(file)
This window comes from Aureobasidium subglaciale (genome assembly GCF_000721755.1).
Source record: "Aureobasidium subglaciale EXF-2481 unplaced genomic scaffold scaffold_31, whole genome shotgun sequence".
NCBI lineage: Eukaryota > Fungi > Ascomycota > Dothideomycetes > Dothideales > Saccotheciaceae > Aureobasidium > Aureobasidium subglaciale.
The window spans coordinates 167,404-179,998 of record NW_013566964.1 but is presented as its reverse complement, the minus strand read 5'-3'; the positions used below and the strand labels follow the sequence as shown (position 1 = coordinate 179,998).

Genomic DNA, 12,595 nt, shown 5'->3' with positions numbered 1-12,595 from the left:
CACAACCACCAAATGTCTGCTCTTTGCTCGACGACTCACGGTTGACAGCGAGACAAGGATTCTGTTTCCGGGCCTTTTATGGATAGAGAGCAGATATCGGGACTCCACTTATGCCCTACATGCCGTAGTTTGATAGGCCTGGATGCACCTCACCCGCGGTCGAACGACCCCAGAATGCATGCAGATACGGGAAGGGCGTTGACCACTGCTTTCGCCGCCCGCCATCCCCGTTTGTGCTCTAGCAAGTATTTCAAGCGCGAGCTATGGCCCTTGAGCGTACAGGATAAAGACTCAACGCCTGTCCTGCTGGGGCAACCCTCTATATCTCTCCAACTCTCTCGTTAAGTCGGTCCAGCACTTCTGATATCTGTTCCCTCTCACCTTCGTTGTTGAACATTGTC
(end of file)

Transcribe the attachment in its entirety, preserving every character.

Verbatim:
This window comes from Aureobasidium subglaciale (genome assembly GCF_000721755.1).
Source record: "Aureobasidium subglaciale EXF-2481 unplaced genomic scaffold scaffold_31, whole genome shotgun sequence".
NCBI lineage: Eukaryota > Fungi > Ascomycota > Dothideomycetes > Dothideales > Saccotheciaceae > Aureobasidium > Aureobasidium subglaciale.
The window spans coordinates 167,404-179,998 of record NW_013566964.1 but is presented as its reverse complement, the minus strand read 5'-3'; the positions used below and the strand labels follow the sequence as shown (position 1 = coordinate 179,998).

Genomic DNA, 12,595 nt, shown 5'->3' with positions numbered 1-12,595 from the left:
CACAACCACCAAATGTCTGCTCTTTGCTCGACGACTCACGGTTGACAGCGAGACAAGGATTCTGTTTCCGGGCCTTTTATGGATAGAGAGCAGATATCGGGACTCCACTTATGCCCTACATGCCGTAGTTTGATAGGCCTGGATGCACCTCACCCGCGGTCGAACGACCCCAGAATGCATGCAGATACGGGAAGGGCGTTGACCACTGCTTTCGCCGCCCGCCATCCCCGTTTGTGCTCTAGCAAGTATTTCAAGCGCGAGCTATGGCCCTTGAGCGTACAGGATAAAGACTCAACGCCTGTCCTGCTGGGGCAACCCTCTATATCTCTCCAACTCTCTCGTTAAGTCGGTCCAGCACTTCTGATATCTGTTCCCTCTCACCTTCGTTGTTGAACATTGTC